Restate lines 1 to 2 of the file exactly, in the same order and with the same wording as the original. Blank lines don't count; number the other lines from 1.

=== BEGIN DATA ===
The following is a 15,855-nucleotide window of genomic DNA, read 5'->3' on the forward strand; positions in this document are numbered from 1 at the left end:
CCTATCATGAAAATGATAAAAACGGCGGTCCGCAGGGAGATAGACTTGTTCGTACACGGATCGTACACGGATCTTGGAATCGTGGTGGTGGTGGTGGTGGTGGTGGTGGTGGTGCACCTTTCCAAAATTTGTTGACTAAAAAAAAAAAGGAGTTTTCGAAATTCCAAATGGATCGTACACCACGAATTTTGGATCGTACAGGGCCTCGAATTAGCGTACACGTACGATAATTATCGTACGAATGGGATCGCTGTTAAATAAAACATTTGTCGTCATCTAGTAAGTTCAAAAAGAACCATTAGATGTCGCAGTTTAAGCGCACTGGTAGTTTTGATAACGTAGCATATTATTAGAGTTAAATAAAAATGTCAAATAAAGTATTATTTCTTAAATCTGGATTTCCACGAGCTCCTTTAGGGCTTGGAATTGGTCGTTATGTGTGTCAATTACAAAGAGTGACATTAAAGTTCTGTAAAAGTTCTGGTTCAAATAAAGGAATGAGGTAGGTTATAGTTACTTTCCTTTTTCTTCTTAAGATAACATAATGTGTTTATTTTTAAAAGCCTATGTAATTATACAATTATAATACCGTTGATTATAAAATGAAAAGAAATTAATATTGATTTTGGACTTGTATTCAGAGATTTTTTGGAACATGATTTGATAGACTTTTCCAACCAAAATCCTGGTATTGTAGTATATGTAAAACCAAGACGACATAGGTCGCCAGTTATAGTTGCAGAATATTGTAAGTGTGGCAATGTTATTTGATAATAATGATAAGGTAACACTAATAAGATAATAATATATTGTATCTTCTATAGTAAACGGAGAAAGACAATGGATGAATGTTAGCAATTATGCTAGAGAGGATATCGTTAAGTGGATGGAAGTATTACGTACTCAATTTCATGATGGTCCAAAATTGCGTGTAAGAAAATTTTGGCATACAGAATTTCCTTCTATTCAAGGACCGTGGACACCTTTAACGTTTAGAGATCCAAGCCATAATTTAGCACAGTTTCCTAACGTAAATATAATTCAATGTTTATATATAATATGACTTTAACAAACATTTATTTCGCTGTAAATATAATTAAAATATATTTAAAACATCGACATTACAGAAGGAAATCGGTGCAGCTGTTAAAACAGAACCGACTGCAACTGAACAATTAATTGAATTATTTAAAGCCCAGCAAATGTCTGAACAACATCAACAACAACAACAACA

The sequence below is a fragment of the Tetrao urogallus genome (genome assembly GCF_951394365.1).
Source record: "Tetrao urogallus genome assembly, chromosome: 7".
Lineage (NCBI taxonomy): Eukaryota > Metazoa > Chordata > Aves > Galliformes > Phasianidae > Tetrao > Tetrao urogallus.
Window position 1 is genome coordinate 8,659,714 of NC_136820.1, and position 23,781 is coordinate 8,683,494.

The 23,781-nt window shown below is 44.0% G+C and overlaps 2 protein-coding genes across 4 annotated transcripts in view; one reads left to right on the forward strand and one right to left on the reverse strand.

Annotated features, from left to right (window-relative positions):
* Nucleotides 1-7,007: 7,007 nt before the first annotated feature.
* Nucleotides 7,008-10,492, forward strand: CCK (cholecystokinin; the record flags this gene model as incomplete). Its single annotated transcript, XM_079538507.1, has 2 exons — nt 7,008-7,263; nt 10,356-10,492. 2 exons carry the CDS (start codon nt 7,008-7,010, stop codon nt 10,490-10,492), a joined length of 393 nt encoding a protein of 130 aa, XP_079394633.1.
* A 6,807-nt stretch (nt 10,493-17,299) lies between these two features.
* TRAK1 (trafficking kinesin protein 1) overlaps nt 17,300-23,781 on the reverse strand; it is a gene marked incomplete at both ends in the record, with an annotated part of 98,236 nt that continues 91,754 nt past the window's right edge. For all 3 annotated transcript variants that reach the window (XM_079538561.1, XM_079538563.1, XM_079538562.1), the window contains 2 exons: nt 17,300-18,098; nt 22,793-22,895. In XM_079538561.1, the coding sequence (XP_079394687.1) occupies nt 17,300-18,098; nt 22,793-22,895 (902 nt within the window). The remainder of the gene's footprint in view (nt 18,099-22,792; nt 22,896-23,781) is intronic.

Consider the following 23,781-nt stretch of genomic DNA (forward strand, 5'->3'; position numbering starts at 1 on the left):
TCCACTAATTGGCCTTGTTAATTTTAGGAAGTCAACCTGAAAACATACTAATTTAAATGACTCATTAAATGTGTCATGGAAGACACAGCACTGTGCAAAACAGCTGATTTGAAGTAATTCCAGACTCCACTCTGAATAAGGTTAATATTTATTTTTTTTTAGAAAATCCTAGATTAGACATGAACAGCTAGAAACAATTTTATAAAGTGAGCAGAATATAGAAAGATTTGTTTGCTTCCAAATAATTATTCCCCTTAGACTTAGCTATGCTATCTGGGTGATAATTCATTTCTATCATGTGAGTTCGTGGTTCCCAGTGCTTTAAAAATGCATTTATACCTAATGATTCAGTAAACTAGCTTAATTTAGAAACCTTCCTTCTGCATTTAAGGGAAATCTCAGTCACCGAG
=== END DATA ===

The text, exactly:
The following is a 15,855-nucleotide window of genomic DNA, read 5'->3' on the forward strand; positions in this document are numbered from 1 at the left end:
CCTATCATGAAAATGATAAAAACGGCGGTCCGCAGGGAGATAGACTTGTTCGTACACGGATCGTACACGGATCTTGGAATCGTGGTGGTGGTGGTGGTGGTGGTGGTGGTGGTGCACCTTTCCAAAATTTGTTGACTAAAAAAAAAAAGGAGTTTTCGAAATTCCAAATGGATCGTACACCACGAATTTTGGATCGTACAGGGCCTCGAATTAGCGTACACGTACGATAATTATCGTACGAATGGGATCGCTGTTAAATAAAACATTTGTCGTCATCTAGTAAGTTCAAAAAGAACCATTAGATGTCGCAGTTTAAGCGCACTGGTAGTTTTGATAACGTAGCATATTATTAGAGTTAAATAAAAATGTCAAATAAAGTATTATTTCTTAAATCTGGATTTCCACGAGCTCCTTTAGGGCTTGGAATTGGTCGTTATGTGTGTCAATTACAAAGAGTGACATTAAAGTTCTGTAAAAGTTCTGGTTCAAATAAAGGAATGAGGTAGGTTATAGTTACTTTCCTTTTTCTTCTTAAGATAACATAATGTGTTTATTTTTAAAAGCCTATGTAATTATACAATTATAATACCGTTGATTATAAAATGAAAAGAAATTAATATTGATTTTGGACTTGTATTCAGAGATTTTTTGGAACATGATTTGATAGACTTTTCCAACCAAAATCCTGGTATTGTAGTATATGTAAAACCAAGACGACATAGGTCGCCAGTTATAGTTGCAGAATATTGTAAGTGTGGCAATGTTATTTGATAATAATGATAAGGTAACACTAATAAGATAATAATATATTGTATCTTCTATAGTAAACGGAGAAAGACAATGGATGAATGTTAGCAATTATGCTAGAGAGGATATCGTTAAGTGGATGGAAGTATTACGTACTCAATTTCATGATGGTCCAAAATTGCGTGTAAGAAAATTTTGGCATACAGAATTTCCTTCTATTCAAGGACCGTGGACACCTTTAACGTTTAGAGATCCAAGCCATAATTTAGCACAGTTTCCTAACGTAAATATAATTCAATGTTTATATATAATATGACTTTAACAAACATTTATTTCGCTGTAAATATAATTAAAATATATTTAAAACATCGACATTACAGAAGGAAATCGGTGCAGCTGTTAAAACAGAACCGACTGCAACTGAACAATTAATTGAATTATTTAAAGCCCAGCAAATGTCTGAACAACATCAACAACAACAACAACA